It is remarkable that DiLorenzo’s defenders are speechless when it comes to evidence that their hero mangles, misrepresents, or simply doesn’t understand evidence. Then again, they don’t like to say who they are. I guess they don’t really stand by their man.

        • John Foskett April 8, 2015 / 12:29 pm

          The guy really does have a cult following who are completely blind to his demonstrated inadequacies as an amateur “historian” (which is what he is with his Ph.D. in Economics). It reminds me of the Flintstones episode where all of the Fred robots descend out of the flying saucer mindlessly chanting “yabba dabba doo”.

    • SF Walker April 9, 2015 / 1:36 pm

      How then, do you explain the fact that the Northern economy did not collapse after secession, but grew? As Mr. DiLorenzo is an economist by trade, I’d like to hear his answer to that as well.

  34. mrdavishistory April 8, 2015 / 2:31 pm

    Funny how, when Lincoln detractors point out his malevolence–even with his own words–Abe’s idolators won’t acknowledge such things as facts; but when occurrences suit their purposes, Lincoln’s fan club is very quick to pull out the “scholarship” card. How very objective.

    • Jimmy Dick April 8, 2015 / 4:17 pm

      Bring the facts to the table and don’t forget the context.

    • Andy Hall April 9, 2015 / 8:30 am

      DiLorenzo uses his academic credentials to lend gravitas and authority to his historical writing. (The author blurb on the back of The Real Lincoln begins, “Thomas J. DiLorenzo is a professor of economics. . . .”) So it’s entirely appropriate — indeed, objective — to assess his work by that standard. If he wants to be viewed as a serious academic, his work should be judged in the same way other senior academic writers are.

  35. mrdavishistory April 9, 2015 / 6:28 am

    In all seriousness, I am just curious why Lincoln seems to get a free pass in how he conducted the war. Conventional rankings of presidents seem to indicate that, when it comes to Lincoln, the general consensus is that the end justifies the means. Why is that belief not also applicable to LBJ, for example? Was the slaughter of 60 thousand somehow immorally motivated (in fighting communism) while the death of almost 1 million (in “freeing the slaves”) just?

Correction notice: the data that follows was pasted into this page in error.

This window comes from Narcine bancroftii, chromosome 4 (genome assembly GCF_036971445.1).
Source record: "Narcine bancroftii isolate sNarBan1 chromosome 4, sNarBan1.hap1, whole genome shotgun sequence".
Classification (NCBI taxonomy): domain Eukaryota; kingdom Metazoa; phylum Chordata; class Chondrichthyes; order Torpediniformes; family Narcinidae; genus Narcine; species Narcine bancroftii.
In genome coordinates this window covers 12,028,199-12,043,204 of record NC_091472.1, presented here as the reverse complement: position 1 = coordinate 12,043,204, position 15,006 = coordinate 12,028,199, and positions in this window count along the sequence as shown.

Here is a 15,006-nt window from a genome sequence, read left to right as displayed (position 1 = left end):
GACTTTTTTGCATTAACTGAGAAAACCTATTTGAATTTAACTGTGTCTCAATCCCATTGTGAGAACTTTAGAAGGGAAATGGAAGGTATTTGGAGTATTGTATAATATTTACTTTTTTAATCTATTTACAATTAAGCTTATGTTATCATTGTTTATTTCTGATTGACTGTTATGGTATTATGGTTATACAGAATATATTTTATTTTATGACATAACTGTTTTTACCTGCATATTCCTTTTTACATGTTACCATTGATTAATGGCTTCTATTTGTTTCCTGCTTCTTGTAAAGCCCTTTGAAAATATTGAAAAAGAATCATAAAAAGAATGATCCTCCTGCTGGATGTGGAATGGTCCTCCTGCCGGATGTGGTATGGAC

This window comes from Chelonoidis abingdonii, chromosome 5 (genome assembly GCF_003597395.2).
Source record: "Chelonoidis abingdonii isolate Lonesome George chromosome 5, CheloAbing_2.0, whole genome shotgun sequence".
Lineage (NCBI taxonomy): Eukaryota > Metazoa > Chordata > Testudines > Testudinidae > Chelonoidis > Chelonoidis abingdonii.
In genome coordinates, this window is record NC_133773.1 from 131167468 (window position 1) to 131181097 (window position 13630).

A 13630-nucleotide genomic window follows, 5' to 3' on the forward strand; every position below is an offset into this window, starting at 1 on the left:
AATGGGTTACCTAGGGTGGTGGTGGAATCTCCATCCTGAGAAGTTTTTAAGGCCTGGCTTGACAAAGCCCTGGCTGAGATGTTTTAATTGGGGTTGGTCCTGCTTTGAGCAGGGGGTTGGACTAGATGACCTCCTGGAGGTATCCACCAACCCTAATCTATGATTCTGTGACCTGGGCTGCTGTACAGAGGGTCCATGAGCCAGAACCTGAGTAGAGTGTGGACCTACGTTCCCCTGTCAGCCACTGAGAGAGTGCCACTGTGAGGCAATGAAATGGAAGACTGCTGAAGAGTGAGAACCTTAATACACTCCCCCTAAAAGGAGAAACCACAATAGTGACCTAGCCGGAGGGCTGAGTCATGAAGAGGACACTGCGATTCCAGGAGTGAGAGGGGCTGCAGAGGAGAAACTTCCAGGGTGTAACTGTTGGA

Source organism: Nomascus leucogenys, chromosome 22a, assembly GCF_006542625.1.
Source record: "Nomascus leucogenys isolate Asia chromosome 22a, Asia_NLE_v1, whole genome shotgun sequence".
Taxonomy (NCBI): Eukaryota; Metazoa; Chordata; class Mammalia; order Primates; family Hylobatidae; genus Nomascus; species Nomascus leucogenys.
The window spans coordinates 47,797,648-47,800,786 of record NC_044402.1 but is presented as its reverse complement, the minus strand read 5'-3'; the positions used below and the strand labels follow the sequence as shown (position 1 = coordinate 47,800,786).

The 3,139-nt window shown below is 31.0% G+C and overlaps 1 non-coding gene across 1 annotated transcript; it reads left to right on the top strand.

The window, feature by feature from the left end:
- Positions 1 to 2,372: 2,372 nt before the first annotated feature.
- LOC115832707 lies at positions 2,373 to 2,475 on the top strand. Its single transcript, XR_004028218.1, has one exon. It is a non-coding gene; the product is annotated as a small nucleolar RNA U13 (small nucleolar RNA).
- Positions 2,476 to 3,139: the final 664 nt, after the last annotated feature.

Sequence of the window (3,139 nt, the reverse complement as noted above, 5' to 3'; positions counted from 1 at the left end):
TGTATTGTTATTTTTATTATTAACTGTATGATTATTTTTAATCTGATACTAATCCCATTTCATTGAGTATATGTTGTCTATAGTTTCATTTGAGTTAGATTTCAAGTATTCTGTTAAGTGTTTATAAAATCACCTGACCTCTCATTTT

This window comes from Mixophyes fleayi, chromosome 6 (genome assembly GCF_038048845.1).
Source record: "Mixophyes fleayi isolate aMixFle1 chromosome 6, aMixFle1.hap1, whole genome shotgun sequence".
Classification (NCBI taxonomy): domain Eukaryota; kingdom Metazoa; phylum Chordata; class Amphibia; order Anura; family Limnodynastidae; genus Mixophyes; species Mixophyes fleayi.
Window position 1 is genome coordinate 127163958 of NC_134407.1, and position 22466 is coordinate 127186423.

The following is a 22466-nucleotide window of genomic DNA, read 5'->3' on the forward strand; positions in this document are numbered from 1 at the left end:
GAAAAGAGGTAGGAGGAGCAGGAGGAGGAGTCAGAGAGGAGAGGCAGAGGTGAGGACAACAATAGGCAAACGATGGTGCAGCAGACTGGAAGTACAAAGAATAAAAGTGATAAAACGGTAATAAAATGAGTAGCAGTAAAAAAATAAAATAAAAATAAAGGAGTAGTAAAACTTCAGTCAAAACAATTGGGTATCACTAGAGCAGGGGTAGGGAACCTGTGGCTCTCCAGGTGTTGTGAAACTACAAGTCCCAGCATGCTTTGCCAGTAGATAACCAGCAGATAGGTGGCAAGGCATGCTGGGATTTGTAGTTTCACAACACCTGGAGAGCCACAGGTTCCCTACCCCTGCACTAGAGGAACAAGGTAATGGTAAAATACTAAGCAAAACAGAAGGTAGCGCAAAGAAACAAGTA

• Brooks D. Simpson April 9, 2015 / 7:43 am

      if you believe that Lincoln gets a free pass from scholars, you haven’t read this blog or my work.

    • Christopher Shelley April 9, 2015 / 9:09 am

      In all seriousness…

      Well, please do. We’ve been waiting for some seriousness on your part for several post replies here. Apparently we wait in vain. When you approach history from an ideological point of view, Mr. Davis, you’re all sound and fury–and we know what that signifies.

  36. mrdavishistory April 9, 2015 / 9:07 am

    I certainly don’t mean to downplay your work,necessarily. I would like to read it in depth. However, there seems to be a lot of animosity directed at libertarian historians/economists in general. Why do you think that is?

    • Brooks D. Simpson April 9, 2015 / 9:16 am

      I don’t think it’s because of their ideology. Ask Jeff Hummel. I helped him with his book. I think that in Dr. DiLorenzo’s case, it’s not his ideology that’s in question … it is his scholarship.

    • Jimmy Dick April 9, 2015 / 9:35 am

      I think it has to do with the approach to history. Is history to be written about from the standpoint of what happened or what we want to have happened? Do we make our interpretations based on what occurred in the past as we learn them from primary sources or do we make interpretations based on our beliefs?

      When you examine the libertarian perspective on history and the scholarship, it tends to reflect a past that they want to have happened. It doesn’t mesh with the facts. They seem to write history to support their economic ideology and everything is judged through that lens. We all have a lens we see history through. We have to be aware of it and work to make our interpretations as we perceive the past to be to reflect what really happened in the past rather than how we want it to have been.

      In DiLorenzo’s case, his scholarship was to be blunt about it pretty poor. His interpretation left a lot to be desired. It just failed the peer review process completely. When you then examine his politics, his ideology, his beliefs, and his activities, it is pretty apparent that he wrote an interpretation that reflected that instead of the actual past. Historians have a problem with that kind of work.

  37. mrdavishistory April 9, 2015 / 9:30 am